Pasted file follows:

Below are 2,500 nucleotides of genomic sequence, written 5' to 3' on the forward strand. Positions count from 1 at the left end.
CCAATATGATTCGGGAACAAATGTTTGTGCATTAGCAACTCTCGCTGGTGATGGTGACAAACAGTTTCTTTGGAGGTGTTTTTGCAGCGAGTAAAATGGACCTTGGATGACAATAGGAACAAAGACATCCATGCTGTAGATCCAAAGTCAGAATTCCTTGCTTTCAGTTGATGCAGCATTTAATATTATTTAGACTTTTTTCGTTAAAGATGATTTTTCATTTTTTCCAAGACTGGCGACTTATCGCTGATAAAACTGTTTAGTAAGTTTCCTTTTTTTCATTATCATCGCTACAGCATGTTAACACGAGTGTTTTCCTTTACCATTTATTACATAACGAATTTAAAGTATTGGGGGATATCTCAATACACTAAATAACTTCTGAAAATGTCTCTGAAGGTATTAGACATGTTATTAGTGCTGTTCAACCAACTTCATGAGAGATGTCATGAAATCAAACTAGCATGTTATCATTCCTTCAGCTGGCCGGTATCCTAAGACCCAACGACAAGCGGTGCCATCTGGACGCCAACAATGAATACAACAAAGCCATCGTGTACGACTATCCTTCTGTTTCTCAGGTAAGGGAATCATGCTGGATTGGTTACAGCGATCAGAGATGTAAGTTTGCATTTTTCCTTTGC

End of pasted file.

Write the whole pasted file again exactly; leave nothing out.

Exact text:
Below are 2,500 nucleotides of genomic sequence, written 5' to 3' on the forward strand. Positions count from 1 at the left end.
CCAATATGATTCGGGAACAAATGTTTGTGCATTAGCAACTCTCGCTGGTGATGGTGACAAACAGTTTCTTTGGAGGTGTTTTTGCAGCGAGTAAAATGGACCTTGGATGACAATAGGAACAAAGACATCCATGCTGTAGATCCAAAGTCAGAATTCCTTGCTTTCAGTTGATGCAGCATTTAATATTATTTAGACTTTTTTCGTTAAAGATGATTTTTCATTTTTTCCAAGACTGGCGACTTATCGCTGATAAAACTGTTTAGTAAGTTTCCTTTTTTTCATTATCATCGCTACAGCATGTTAACACGAGTGTTTTCCTTTACCATTTATTACATAACGAATTTAAAGTATTGGGGGATATCTCAATACACTAAATAACTTCTGAAAATGTCTCTGAAGGTATTAGACATGTTATTAGTGCTGTTCAACCAACTTCATGAGAGATGTCATGAAATCAAACTAGCATGTTATCATTCCTTCAGCTGGCCGGTATCCTAAGACCCAACGACAAGCGGTGCCATCTGGACGCCAACAATGAATACAACAAAGCCATCGTGTACGACTATCCTTCTGTTTCTCAGGTAAGGGAATCATGCTGGATTGGTTACAGCGATCAGAGATGTAAGTTTGCATTTTTCCTTTGC